In Malaysia, we are accustomed to the word “minister” being applied to politicians with honorifics sitting in the Cabinet and enjoying a fat salary and allowances.

You may be wondering how a “servant” or “inferior” person is today lording over your life and that of your children via the rulings or policies he or she introduces either individually or as part of the Cabinet.

In my many years of journalism, I have seen the humility of ordinary individuals standing for election for the first time gradually peeling off as they ascend the political ladder. As they accrue power, they tend to forget that they are there to serve. Some, of course, become arrogant enough to think you, the voter, has to serve them.

Of course, we are largely to blame for this because we give them so much face. Some of us run after them saying “Yes, Datuk”, “No, Datuk”, “Wonderful speech Tan Sri”, or “YB, you must open the function”.

Respect is one thing, but reverence is another. Haven’t you seen some people rushing to shake the hands of certain elected representatives? Some even get upset if their man (it almost always is a man in Malaysia) is critcised.

We minister to their egos and help them lose perspective. Then we say they are arrogant.

Now, this word “arrogant” also comes to the English language by way of Old French “arrogance”. The Latin root “arrogantia’ means haughty, proud or a presumption (of greatness).

As ministers can dish out favours, it is not surprising that they are courted, especially by businessmen and hangers-on hoping for handouts or contracts. Being in the Cabinet means you have power.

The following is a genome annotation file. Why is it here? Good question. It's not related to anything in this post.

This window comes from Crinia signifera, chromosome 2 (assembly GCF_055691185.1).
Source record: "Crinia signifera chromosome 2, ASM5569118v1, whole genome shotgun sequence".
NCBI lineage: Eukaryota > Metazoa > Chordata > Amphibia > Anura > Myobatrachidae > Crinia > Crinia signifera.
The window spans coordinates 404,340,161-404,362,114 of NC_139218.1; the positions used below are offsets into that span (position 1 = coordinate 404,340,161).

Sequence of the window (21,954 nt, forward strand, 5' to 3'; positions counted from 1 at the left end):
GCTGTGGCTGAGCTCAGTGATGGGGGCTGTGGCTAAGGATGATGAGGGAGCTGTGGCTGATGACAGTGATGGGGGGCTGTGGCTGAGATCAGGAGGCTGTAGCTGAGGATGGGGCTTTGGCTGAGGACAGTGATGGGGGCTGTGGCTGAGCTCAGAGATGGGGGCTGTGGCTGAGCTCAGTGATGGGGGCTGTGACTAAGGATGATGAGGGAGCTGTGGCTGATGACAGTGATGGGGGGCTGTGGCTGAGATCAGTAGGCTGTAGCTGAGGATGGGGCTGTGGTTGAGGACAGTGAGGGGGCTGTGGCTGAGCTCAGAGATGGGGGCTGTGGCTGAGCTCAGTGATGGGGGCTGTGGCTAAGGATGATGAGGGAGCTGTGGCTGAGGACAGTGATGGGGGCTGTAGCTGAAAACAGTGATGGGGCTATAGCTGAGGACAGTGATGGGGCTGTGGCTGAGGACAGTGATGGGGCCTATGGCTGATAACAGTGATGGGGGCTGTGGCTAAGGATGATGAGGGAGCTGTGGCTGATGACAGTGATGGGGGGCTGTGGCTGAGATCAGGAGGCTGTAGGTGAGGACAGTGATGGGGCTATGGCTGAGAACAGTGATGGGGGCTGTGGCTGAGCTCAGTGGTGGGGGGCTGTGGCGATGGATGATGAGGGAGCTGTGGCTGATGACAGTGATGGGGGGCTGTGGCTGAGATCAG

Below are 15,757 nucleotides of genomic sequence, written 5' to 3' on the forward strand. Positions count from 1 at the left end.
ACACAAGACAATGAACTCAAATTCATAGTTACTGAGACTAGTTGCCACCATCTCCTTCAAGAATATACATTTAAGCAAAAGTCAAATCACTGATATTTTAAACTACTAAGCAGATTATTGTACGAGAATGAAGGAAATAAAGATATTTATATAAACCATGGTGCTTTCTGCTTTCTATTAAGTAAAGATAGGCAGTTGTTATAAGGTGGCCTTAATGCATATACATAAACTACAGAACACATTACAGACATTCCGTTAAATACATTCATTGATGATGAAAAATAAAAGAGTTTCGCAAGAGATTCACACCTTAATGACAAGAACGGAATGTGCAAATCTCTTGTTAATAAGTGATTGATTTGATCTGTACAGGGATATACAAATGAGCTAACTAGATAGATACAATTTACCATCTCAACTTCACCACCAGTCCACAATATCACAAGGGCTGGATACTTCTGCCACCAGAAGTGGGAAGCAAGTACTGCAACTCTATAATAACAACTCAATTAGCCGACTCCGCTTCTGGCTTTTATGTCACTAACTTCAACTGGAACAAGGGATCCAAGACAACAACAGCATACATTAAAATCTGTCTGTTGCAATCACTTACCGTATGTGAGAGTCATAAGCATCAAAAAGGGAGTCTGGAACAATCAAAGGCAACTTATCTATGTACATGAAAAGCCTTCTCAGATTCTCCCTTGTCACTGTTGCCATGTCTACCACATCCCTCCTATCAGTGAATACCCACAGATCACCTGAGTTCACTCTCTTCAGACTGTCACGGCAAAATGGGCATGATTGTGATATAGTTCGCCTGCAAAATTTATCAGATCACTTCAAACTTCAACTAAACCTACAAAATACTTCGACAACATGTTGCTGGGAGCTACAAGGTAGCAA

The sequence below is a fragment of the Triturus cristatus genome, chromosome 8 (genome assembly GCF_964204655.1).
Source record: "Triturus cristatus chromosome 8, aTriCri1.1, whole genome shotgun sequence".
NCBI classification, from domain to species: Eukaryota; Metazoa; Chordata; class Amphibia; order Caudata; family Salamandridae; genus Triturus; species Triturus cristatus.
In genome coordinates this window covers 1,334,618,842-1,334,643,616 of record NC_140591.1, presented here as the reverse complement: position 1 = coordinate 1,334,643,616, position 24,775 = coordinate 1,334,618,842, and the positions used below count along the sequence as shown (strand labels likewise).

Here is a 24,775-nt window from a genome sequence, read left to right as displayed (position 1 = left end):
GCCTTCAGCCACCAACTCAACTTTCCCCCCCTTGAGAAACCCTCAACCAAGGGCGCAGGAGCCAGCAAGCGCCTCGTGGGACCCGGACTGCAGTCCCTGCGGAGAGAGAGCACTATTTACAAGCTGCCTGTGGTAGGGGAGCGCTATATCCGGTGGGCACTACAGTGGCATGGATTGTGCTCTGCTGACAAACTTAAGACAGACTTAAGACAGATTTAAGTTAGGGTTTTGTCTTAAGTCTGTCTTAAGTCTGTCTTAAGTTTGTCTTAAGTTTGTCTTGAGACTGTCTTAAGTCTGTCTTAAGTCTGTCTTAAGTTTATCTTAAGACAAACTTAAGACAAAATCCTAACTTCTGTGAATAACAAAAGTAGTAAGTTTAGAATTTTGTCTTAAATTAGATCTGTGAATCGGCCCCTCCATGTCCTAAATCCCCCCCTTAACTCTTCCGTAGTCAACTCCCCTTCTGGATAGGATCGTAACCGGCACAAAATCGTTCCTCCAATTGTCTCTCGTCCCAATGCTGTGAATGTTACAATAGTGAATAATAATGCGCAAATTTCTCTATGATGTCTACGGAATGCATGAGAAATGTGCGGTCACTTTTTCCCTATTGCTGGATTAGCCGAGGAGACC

And yes, the word “Cabinet” too is indebted to the French. It comes from the French “cabinet” which means “small room”, which itself comes from Old French “cabane”, meaning “cabin”. It can be traced to the word “cavea” in Latin, which means “stall” or “cage” or “den of animals”.

A den of animals? Now that is interesting.

The lower-case “cabinet” today means a cupboard for storing or displaying articles, but earlier it meant “a secret storehouse” or a “treasure chamber”.

Hmm… I wonder. Is this why all over the world politicians go to great lengths to secure a place in the Cabinet?

Then again, in Malaysia, you don’t have to be a Cabinet member to enjoy the salaries and allowances of a minister. All you need is to be appointed a special envoy with ministerial rank. And you don’t even have to work as hard as health minister Khairy Jamaluddin or finance minister Tengku Zafrul to get the same perks.

And Yes, “envoy” comes to English by way of the French “envoye”, meaning a messenger or a message.

Having advisers or special envoys – in addition to a large Cabinet – will only stretch the already stretched Budget 2022, but who’s bothered about this message from the rakyat.

No, sorry, “rakyat” is definitely not from the French. - FMT

The views expressed are those of the writer and do not necessarily reflect those of MMKtT.